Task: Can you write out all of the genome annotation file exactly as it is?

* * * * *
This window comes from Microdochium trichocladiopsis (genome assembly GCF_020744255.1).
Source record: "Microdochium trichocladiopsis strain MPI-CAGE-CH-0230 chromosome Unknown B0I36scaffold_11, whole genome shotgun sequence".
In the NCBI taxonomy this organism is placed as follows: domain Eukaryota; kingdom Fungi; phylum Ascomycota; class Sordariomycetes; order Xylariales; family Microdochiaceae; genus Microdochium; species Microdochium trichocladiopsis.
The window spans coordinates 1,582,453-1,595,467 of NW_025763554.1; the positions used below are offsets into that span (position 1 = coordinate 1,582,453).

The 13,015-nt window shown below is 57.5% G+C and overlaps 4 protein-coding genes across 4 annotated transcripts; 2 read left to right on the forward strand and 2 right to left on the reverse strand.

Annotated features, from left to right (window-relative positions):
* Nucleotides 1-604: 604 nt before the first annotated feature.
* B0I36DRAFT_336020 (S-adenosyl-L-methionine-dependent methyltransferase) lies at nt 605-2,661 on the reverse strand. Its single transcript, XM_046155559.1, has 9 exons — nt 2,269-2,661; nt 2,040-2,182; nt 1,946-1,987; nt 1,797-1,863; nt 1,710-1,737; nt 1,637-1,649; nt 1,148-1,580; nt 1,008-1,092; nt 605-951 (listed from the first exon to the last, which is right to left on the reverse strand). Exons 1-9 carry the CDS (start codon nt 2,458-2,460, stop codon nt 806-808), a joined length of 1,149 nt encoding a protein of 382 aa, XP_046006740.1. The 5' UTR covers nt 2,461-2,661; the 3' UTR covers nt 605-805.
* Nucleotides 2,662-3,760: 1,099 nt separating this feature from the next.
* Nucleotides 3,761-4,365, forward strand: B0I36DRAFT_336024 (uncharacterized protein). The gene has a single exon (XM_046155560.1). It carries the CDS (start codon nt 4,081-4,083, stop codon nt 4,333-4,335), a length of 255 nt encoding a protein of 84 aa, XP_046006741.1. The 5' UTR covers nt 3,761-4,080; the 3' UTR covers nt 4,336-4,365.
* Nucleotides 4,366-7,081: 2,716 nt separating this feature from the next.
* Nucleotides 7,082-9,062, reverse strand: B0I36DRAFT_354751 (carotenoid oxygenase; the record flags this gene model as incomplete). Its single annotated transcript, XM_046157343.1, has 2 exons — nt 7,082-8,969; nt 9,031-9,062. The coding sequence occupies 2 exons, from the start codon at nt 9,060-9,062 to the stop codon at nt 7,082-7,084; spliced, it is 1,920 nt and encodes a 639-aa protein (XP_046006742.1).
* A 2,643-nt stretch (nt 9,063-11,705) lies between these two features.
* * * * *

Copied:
This window comes from Microdochium trichocladiopsis (genome assembly GCF_020744255.1).
Source record: "Microdochium trichocladiopsis strain MPI-CAGE-CH-0230 chromosome Unknown B0I36scaffold_11, whole genome shotgun sequence".
In the NCBI taxonomy this organism is placed as follows: domain Eukaryota; kingdom Fungi; phylum Ascomycota; class Sordariomycetes; order Xylariales; family Microdochiaceae; genus Microdochium; species Microdochium trichocladiopsis.
The window spans coordinates 1,582,453-1,595,467 of NW_025763554.1; the positions used below are offsets into that span (position 1 = coordinate 1,582,453).

The 13,015-nt window shown below is 57.5% G+C and overlaps 4 protein-coding genes across 4 annotated transcripts; 2 read left to right on the forward strand and 2 right to left on the reverse strand.

Annotated features, from left to right (window-relative positions):
* Nucleotides 1-604: 604 nt before the first annotated feature.
* B0I36DRAFT_336020 (S-adenosyl-L-methionine-dependent methyltransferase) lies at nt 605-2,661 on the reverse strand. Its single transcript, XM_046155559.1, has 9 exons — nt 2,269-2,661; nt 2,040-2,182; nt 1,946-1,987; nt 1,797-1,863; nt 1,710-1,737; nt 1,637-1,649; nt 1,148-1,580; nt 1,008-1,092; nt 605-951 (listed from the first exon to the last, which is right to left on the reverse strand). Exons 1-9 carry the CDS (start codon nt 2,458-2,460, stop codon nt 806-808), a joined length of 1,149 nt encoding a protein of 382 aa, XP_046006740.1. The 5' UTR covers nt 2,461-2,661; the 3' UTR covers nt 605-805.
* Nucleotides 2,662-3,760: 1,099 nt separating this feature from the next.
* Nucleotides 3,761-4,365, forward strand: B0I36DRAFT_336024 (uncharacterized protein). The gene has a single exon (XM_046155560.1). It carries the CDS (start codon nt 4,081-4,083, stop codon nt 4,333-4,335), a length of 255 nt encoding a protein of 84 aa, XP_046006741.1. The 5' UTR covers nt 3,761-4,080; the 3' UTR covers nt 4,336-4,365.
* Nucleotides 4,366-7,081: 2,716 nt separating this feature from the next.
* Nucleotides 7,082-9,062, reverse strand: B0I36DRAFT_354751 (carotenoid oxygenase; the record flags this gene model as incomplete). Its single annotated transcript, XM_046157343.1, has 2 exons — nt 7,082-8,969; nt 9,031-9,062. The coding sequence occupies 2 exons, from the start codon at nt 9,060-9,062 to the stop codon at nt 7,082-7,084; spliced, it is 1,920 nt and encodes a 639-aa protein (XP_046006742.1).
* A 2,643-nt stretch (nt 9,063-11,705) lies between these two features.